The comedian, singing impressionist and award-winning entertainer has traveled from Vegas to A.C. for a gig at the Tropicana.
Versatile entertainer Stephen Sorrentino has been doing impressions since the age of five, is a multi-instrumentalist, pursued a career as a rock singer and has toured and performed for Legends in Concert with his Elton John tribute.
All of the skills he honed in those stops along the way come together in his engaging musical comedy variety show Stephen Sorrentino: Voices in the Head. Backed by a four-piece band, eight lovely showgirl dancers and with a Las Vegas-style production, this brisk show unleashes a delightfully wacky, hilarious vibe one minute (Pee Wee Herman singing Led Zeppelin’s “Whole Lotta Love”) and goes for pathos the next, with a tribute to the history of Atlantic City.
The man behind all the laughter, fun and good music is back east after years of presenting his show in Las Vegas, where his many accolades included being the International Guild of Celebrity Impersonators and Tribute Acts’ (IGCTA) Male Impressionist of the Year for three years in a row. This is the second time he has brought his show to the Tropicana, having performed there in 2006.
He talked to Atlantic City Weekly recently about his show, a return to the East Coast for the native of Long Island, whose cousin is a singer from New Jersey you might know named Bruce Springsteen.
How did you first get into singing impressions? You mentioned that you wanted to be a rock singer at one time.
I was a rock singer. And because you have to sing all different types of music and sound like the artist, it was a natural [progression]. I was a big fan of Frank Gorshin and Rich Little back in the ’70s. And now I live next door to Rich Little in Las Vegas. I wanted to be an impressionist and a comedian. I grew up watching entertainers who did everything in the spectrum to make people happy. People that are just singers, I think that is a bore. If you can sing then you can play an instrument, then you can dance, you can do comedy.”
You do so many characters at breakneck speed, how do you keep it all straight?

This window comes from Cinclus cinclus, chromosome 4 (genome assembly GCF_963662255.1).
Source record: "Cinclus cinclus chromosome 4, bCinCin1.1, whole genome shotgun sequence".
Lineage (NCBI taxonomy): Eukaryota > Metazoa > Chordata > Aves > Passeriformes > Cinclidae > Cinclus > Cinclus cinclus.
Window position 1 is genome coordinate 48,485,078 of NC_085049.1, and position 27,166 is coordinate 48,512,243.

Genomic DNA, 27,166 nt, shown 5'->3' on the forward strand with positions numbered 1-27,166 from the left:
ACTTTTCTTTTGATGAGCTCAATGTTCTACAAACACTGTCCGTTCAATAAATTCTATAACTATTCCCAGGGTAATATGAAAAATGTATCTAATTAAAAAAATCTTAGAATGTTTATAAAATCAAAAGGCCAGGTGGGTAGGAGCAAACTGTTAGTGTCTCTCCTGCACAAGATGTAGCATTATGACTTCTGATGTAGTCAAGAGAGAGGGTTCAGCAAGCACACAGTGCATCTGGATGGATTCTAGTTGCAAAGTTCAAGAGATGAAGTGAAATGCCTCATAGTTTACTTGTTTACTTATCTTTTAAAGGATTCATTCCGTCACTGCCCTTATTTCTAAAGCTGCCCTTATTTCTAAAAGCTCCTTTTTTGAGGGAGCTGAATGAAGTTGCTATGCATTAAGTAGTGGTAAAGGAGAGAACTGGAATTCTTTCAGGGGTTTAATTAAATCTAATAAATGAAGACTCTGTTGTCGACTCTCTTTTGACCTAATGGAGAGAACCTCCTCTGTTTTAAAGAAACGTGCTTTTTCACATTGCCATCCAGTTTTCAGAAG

My brain goes real fast. I’m always one step ahead of myself.
Some shows in town recently have felt like they were on a budget, but your show really does have a Vegas feel, with a live band and excellent dancers. Why was that important to you?
It’s because I give a damn about the audience. If they are going to give me an hour and 15 minutes of their time, the least I can do is give them the absolute best show, which includes [a big] production. The money doesn’t come from the casino; it comes out of my pocket. Tony Rodio (Tropicana’s CEO) called me and asked me, ‘Can you do this?’ for an extended run. ‘We’ll give you three months, can you give us a show?’ I said, ‘Absolutely.’
Your Atlantic City tribute was obviously created specifically for this version of Voices in My Head. What was the inspiration for it and what made you think it would work in the context of your show?
I don’t care if it works. I like it. When I want to do something new in the show, I say, ‘Will it make me happy?’ Then I do it, and what happens, happens. Usually I’m right. I think people forget how wonderful Atlantic City is and was. Some people discount it as the paperback Las Vegas and it’s not. This is where Lewis and Martin started, literally at the 500 Club. I respect that. This was the mecca; this was the playground of the world. Don’t you think it’s due 10 minutes of my show? I think so. There is a spirit that lives in a city. If you listen, it suddenly starts whispering to you, and that’s what Atlantic City has always done for me.
Do you have a favorite routine of the many that you do?
“I think when this club is done, people are going to walk in and there’s going to be a wow factor,” Rodio says. “The club is going to be on a much higher level than it was down at Resorts.”
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